The consumer treadmill

Men do not desire to be rich, but to be richer than other men.
John Stuart Mill
1806 – 1873

Treadmills are wonderful — for exercise. Otherwise, being on a treadmill means spending a lot of time and energy but not making any real progress. Unfortunately, we’ve become a nation that spends an awful lot of time on the consumer treadmill.

Let me explain what I mean. In the past few decades, the standard of living has increased significantly. Yet our feeling of well being has actually decreased. So many people are earning more money and buying more things, but it’s not making us any more content with life. While we’re working harder to get more, what we get doesn’t bring long term satisfaction.

For the most part, we’ve bought into the notion that success is defined by the make and model of the car we drive, the designer label on the clothes we wear, the country club we belong to and the size house we own.

We’re on the consumer treadmill. We spend most of our time and energy attempting to improve our status. But no matter how many things we collect — bigger house, car and other possessions — shortly after we get them, the satisfaction from having them fades.

So we set out to get even more. We want the newest, latest model and the bragging rights that go with it. But no matter how much we get, there’s always someone who has more, someone with a bigger or better version of whatever we’ve struggled to get.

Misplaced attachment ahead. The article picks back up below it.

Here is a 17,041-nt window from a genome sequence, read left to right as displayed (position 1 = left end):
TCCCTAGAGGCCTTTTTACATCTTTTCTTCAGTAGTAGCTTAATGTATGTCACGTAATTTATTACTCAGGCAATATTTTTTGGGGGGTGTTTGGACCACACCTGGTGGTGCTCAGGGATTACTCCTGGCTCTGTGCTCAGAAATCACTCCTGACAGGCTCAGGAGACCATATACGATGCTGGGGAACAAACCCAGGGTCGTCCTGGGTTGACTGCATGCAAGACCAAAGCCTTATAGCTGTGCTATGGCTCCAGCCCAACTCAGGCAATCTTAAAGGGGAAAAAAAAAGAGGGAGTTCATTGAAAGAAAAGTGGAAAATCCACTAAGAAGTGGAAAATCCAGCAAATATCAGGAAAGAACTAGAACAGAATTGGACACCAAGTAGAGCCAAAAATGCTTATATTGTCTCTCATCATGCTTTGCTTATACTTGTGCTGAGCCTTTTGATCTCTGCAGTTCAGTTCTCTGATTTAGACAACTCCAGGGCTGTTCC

The consumer treadmill is a losing proposition, and we need to realize that. The more we stake our contentment in life on external things, the less content we’ll be.

My suggestion is to get off the consumer treadmill. Instead of striving to get more, see how you can get by on less. See what things you can eliminate from your life. Decide what is truly important to you.

Try shifting your focus from getting to giving. What can you do to improve life for others? What actions can you take that will add value to the world?

Our consumer-driven society is draining the earth’s resources. We’re now consuming at an unsustainable rate. When you consider that we’re not even getting the joy we expected, it’s clearly a no-win scenario.

How much would your life improve if you got off the consumer treadmill?

Your happiness can only be found within.
55 -135 A.D.

Copyright © 2019 John Chancellor

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